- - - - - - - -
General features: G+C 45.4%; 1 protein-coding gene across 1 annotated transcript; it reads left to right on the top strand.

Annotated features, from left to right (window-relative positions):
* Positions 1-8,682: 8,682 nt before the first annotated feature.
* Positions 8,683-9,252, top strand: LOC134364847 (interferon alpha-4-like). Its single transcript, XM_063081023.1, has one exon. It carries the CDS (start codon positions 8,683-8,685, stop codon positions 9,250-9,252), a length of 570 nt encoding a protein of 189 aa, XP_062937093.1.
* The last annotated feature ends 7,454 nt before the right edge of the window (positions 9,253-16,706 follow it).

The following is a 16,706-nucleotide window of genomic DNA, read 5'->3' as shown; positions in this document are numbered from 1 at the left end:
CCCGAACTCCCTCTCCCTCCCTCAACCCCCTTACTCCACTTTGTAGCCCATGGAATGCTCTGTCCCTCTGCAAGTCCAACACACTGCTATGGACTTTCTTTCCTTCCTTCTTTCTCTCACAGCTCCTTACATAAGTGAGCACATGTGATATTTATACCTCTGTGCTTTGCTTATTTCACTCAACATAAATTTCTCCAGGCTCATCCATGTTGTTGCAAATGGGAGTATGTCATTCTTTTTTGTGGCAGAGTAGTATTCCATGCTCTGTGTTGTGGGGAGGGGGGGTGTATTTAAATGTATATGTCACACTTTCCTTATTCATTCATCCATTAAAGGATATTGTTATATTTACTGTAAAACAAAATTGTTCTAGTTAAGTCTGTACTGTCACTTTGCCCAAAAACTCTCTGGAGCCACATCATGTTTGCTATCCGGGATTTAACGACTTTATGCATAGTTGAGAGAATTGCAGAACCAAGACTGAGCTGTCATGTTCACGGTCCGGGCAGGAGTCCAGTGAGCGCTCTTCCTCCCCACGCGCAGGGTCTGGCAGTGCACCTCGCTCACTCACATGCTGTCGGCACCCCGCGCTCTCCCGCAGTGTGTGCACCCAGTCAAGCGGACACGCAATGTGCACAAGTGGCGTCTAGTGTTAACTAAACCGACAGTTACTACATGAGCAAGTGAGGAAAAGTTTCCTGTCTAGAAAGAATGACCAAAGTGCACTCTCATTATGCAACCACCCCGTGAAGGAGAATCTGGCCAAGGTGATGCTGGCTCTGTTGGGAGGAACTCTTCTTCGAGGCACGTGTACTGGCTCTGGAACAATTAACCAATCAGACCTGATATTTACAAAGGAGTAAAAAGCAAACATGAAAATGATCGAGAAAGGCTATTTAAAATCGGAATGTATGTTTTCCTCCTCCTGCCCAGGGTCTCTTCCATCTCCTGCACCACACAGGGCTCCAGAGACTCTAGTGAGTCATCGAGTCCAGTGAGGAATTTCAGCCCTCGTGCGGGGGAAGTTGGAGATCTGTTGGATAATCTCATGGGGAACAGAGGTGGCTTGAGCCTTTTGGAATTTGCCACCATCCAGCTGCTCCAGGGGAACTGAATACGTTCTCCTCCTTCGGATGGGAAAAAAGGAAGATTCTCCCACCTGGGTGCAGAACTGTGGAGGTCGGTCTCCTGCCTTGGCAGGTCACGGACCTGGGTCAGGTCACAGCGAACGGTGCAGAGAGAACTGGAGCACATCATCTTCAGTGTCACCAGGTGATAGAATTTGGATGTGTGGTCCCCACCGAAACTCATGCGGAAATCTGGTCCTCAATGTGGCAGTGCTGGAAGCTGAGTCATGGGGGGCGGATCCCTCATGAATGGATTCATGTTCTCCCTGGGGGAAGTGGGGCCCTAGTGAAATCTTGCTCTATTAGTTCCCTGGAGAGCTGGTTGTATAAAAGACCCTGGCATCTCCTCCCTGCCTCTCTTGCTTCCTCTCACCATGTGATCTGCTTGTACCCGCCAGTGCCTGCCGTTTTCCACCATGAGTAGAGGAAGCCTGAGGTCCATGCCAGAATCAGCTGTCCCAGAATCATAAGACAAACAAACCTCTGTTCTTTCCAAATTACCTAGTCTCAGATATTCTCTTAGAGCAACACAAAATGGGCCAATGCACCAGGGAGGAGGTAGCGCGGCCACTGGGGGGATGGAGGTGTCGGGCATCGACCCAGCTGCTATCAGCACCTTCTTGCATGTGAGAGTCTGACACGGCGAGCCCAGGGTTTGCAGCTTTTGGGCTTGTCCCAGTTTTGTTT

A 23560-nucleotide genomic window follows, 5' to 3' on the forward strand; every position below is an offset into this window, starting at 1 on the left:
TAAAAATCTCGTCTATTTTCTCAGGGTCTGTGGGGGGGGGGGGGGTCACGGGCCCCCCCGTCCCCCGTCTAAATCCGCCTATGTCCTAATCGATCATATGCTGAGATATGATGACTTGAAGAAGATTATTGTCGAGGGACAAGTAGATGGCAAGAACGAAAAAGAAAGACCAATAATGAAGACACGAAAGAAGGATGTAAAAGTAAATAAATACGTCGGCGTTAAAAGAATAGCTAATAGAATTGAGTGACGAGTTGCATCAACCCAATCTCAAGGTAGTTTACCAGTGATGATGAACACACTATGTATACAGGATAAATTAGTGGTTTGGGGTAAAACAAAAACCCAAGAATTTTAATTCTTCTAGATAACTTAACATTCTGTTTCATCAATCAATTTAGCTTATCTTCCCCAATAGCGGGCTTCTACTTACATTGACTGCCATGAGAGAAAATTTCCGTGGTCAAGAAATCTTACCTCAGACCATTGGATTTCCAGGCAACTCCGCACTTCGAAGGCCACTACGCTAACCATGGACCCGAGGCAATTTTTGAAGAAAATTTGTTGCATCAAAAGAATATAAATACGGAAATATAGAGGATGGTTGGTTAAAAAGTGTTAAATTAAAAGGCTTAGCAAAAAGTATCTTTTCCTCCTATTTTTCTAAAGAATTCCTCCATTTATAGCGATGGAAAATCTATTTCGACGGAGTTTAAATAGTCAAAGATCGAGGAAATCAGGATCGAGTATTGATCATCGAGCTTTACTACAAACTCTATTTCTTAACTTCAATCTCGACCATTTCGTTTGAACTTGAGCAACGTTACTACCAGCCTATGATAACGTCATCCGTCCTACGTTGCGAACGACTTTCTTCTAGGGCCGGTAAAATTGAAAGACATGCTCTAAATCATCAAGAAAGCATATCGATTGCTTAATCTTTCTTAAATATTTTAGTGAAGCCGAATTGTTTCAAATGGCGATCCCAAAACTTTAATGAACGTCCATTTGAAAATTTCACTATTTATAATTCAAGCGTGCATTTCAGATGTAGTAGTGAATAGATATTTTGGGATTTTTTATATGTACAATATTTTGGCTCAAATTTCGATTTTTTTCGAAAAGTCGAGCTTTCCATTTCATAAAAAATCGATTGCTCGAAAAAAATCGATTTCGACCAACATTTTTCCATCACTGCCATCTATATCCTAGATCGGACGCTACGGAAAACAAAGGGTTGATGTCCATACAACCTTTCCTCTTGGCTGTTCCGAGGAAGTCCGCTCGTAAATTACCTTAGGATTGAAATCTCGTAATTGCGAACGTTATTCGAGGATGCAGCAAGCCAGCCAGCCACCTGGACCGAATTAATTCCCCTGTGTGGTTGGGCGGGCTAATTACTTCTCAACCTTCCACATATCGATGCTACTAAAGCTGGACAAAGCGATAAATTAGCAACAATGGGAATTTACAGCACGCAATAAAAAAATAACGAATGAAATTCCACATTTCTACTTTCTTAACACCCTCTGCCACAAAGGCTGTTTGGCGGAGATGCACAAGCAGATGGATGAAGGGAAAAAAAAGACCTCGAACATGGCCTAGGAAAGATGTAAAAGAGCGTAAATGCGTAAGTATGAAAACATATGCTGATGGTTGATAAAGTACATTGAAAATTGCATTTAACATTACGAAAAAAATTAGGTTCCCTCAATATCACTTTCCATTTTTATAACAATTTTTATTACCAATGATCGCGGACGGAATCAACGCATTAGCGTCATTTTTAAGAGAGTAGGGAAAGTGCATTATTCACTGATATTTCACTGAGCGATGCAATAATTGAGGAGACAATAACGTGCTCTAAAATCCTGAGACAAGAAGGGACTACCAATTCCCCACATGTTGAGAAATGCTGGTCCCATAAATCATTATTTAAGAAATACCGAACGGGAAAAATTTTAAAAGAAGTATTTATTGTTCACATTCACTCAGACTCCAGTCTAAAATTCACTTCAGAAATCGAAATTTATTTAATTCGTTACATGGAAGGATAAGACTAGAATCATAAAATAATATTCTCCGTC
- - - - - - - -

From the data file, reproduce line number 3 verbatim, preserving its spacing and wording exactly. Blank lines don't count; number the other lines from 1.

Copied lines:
* Positions 1-8,682: 8,682 nt before the first annotated feature.